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1 February 2011 Optical parametric oscillator-based light source for coherent Raman scattering microscopy: practical overview
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We present the assets and constraints of using optical parametric oscillators (OPOs) to perform point scanning nonlinear microscopy and spectroscopy with special emphasis on coherent Raman spectroscopy. The difterent possible configurations starting with one OPO and two OPOs are described in detail and with comments that are intended to be practically useful for the user. Explicit examples on test samples such as nonlinear organic crystal, polystyrene beads, and fresh mouse tissues are given. Special emphasis is given to background-free coherent Raman anti-Stokes scattering (CARS) imaging, including CARS hyperspectral imaging in a fully automated mode with commercial OPOs.



It is nowadays well admitted that one of the major drawbacks of nonlinear microscopy implementation lies in the complexity of the optical source. This is of particular importance for coherent anti-Stokes Raman spectroscopy (CARS) because this four-wave mixing process requires two independent wavelengths delivered as two temporally synchronized pulse trains. Less than ten years ago, early CARS laser sources were based on two Ti: saphire lasers temporally synchronized thanks to a dedicated electronic.1 Although still commercially available, such complex systems are expensive and often subjected to a slow temporal drift that requires care to assure temporal overlapping between the two CARS beams, namely, the pump and Stokes beams. Less expensive, more reliable, and intrinsically temporally synchronized are the optical parametric oscillators (OPOs)–based CARS systems that can routinely deliver the desired pump and Stokes beams whose frequency difference can cover the full molecular vibrational spectrum. First introduced in CARS microscopy by Evans,2 the current most used OPO system has not significantly evolved since the seminal work by Ganikhanov,3 which has paved the way to turnkey systems that are now commercially available. The latter are based on a picosecond mode-locked frequency-doubled [TeX:] \documentclass[12pt]{minimal}\begin{document}${\rm Nd}\!:\!{\rm YVO\hbox{-}laser}\, (532\, {\rm nm})$\end{document} Nd:YVO-laser(532nm) 4 that synchronously pumps an OPO cavity. The current systems provide the user with up to three independent wavelengths that can be further recombined for coherent Raman spectroscopy (CRS), including CARS and stimulated Raman spectroscopy (SRS). The OPO itself utilizes a temperature-tuned LBO (LiB3O5) crystal to generate two temporally synchronized picosecond pulse trains, namely, the signal and idler beams, tunable within the 690–990 nm and 1150–2450 nm ranges, respectively.5 The additional fundamental Nd: YVO picosecond pulse train at 1064 nm is also temporally synchronized with the OPO and can advantageously be used as a third IR beam.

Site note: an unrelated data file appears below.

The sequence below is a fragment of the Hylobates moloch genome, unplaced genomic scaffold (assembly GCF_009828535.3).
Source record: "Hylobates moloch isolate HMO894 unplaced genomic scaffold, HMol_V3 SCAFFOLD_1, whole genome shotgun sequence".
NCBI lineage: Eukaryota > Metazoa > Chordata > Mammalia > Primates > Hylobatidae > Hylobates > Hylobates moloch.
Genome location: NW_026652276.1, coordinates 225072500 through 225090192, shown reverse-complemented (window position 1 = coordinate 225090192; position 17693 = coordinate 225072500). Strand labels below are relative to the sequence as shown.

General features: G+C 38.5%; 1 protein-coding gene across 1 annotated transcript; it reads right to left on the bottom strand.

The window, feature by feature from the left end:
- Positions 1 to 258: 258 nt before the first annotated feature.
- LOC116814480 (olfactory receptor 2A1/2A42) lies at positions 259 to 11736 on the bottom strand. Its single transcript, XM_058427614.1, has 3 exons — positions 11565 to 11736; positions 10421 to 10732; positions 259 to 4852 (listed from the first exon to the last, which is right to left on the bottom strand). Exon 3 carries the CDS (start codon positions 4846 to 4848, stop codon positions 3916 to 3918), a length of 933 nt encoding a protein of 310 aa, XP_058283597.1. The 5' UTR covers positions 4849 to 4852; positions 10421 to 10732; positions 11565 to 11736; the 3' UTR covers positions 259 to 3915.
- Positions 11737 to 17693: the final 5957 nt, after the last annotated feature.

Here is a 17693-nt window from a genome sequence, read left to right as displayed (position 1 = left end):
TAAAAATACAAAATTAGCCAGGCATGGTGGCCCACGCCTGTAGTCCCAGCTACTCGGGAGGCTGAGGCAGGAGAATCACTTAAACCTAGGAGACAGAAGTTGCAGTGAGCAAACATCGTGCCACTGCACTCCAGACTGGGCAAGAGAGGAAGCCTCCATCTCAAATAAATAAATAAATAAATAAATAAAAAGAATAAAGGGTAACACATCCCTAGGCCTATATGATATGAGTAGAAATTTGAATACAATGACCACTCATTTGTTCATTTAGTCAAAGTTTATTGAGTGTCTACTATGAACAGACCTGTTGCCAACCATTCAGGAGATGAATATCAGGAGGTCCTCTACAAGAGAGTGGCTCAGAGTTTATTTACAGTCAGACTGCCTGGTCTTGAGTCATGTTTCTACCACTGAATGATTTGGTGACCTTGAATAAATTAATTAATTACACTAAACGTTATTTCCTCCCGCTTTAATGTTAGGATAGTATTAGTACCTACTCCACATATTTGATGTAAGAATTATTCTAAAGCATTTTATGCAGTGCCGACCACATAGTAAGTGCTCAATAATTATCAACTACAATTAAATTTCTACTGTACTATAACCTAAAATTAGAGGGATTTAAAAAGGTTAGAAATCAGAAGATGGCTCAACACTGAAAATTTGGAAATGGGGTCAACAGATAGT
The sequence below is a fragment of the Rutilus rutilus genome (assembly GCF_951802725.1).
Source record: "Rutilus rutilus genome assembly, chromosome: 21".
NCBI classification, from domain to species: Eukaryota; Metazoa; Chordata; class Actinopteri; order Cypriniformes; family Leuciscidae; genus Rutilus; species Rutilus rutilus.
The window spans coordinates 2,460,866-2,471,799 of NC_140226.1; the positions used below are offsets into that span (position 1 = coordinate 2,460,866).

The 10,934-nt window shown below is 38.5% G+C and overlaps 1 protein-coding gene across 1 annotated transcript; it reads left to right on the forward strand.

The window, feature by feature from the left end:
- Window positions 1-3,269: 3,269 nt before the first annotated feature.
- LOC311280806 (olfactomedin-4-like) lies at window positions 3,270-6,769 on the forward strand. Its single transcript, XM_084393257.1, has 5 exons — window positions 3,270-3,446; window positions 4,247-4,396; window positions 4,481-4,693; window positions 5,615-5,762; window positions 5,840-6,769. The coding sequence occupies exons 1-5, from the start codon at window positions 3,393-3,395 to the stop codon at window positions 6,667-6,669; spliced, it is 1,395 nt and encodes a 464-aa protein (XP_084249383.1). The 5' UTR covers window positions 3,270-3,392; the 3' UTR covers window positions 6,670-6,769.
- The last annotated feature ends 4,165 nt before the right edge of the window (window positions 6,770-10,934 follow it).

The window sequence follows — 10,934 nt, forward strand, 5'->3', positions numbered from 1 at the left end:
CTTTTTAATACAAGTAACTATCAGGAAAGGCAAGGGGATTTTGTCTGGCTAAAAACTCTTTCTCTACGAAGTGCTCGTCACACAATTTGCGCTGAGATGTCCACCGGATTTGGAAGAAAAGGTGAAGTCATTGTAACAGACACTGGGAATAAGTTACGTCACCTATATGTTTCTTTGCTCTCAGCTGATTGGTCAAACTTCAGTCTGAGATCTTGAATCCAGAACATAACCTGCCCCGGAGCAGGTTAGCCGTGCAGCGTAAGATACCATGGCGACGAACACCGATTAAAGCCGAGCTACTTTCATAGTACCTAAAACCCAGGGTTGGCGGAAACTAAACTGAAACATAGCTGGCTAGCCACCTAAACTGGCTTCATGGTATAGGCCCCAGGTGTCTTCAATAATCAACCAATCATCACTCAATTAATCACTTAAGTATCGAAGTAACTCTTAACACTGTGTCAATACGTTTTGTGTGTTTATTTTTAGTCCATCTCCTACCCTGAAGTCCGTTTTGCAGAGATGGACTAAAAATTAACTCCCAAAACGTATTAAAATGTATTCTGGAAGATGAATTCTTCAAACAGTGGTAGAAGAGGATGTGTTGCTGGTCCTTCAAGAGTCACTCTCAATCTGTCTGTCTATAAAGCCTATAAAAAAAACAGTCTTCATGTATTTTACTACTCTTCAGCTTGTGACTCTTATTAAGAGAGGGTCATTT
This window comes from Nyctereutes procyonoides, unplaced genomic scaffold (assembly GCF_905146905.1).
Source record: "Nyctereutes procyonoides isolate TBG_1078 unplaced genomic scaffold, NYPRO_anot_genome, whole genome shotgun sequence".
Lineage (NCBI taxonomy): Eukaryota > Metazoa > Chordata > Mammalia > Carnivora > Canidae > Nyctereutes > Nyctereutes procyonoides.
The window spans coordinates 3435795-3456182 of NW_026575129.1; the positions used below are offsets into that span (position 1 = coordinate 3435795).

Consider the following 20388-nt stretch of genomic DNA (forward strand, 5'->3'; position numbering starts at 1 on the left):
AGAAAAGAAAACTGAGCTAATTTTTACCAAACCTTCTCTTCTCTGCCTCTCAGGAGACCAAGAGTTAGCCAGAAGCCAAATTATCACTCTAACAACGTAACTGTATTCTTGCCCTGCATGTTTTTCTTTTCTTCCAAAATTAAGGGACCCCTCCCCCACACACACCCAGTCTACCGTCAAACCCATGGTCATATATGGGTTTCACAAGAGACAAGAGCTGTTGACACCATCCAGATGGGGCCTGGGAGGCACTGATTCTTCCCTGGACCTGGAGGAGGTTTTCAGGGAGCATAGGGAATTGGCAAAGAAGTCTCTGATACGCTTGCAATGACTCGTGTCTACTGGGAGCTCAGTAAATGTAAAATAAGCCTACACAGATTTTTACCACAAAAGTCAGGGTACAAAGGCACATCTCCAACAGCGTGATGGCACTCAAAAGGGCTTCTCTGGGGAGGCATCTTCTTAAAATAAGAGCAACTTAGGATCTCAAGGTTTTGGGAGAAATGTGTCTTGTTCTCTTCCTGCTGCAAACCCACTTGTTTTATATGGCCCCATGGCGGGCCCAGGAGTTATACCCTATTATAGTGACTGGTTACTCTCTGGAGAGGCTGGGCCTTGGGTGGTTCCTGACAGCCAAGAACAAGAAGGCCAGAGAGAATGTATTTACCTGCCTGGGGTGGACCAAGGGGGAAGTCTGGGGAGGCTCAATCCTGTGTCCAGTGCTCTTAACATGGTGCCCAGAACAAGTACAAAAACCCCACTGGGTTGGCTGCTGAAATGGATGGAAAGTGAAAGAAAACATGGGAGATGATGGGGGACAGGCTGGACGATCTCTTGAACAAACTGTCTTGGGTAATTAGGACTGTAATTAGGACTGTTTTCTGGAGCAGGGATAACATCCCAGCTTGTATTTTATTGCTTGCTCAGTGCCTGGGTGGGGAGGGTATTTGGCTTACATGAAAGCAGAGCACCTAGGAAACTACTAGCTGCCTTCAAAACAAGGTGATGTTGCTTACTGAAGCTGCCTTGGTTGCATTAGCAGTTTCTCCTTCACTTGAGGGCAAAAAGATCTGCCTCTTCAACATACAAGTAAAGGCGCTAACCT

OPO systems delivering picosecond pulse trains have been successfully used to perform lipid CARS imaging in skin,2 brain,6 C − elegans,7 and fish gills.8 OPOs have also been used to image chemical compounds in hair,9 and myelin,10 to detect structural features of early stage atherosclerotic plaque,11 or to monitor dissolution of an oral solid dose.12 Recently picosecond OPOs have been shown to be the ideal optical source to demonstrate stimulated Raman spectroscopy (SRS).13

Femtosecond OPO systems have also been implemented in CARS with chirped pulses to improve the spectral resolution14 and because they nicely combine with Ti:saphire oscillators to perform third harmonic generation (THG) and second harmonic generation (SHG) together with two-photon excited fluorescence (TPEF).15 Nevertheless, in a simple and direct implementation, such Femtosecond systems sufter from the poor spectral resolution necessary to address sharp vibrational band as found in biological systems and exhibit poor sensitivity as compared to picosecond systems.16

Because picosecond-based OPO systems are now becoming the more versatile and reliable optical source for CRS, it is important to present to new users the assets and constraints of these systems in a practical overview. In this framework, this paper is organized as follows. After presenting the material and methods used throughout this work, we concentrate on using one OPO to perform nonlinear imaging, including CRS. The difterent possible configurations are described in detail and with comments that are intended to be practically useful for the user. Explicit examples on test samples, such as nonlinear organic crystal, polystyrene beads, and fresh mouse tissues, are given. We then move in a final section to a more exotic configuration using two OPOs that can generate background-free CARS images. Special emphasis is given to CARS hyperspectral imaging in a fully automated mode with commercial OPOs.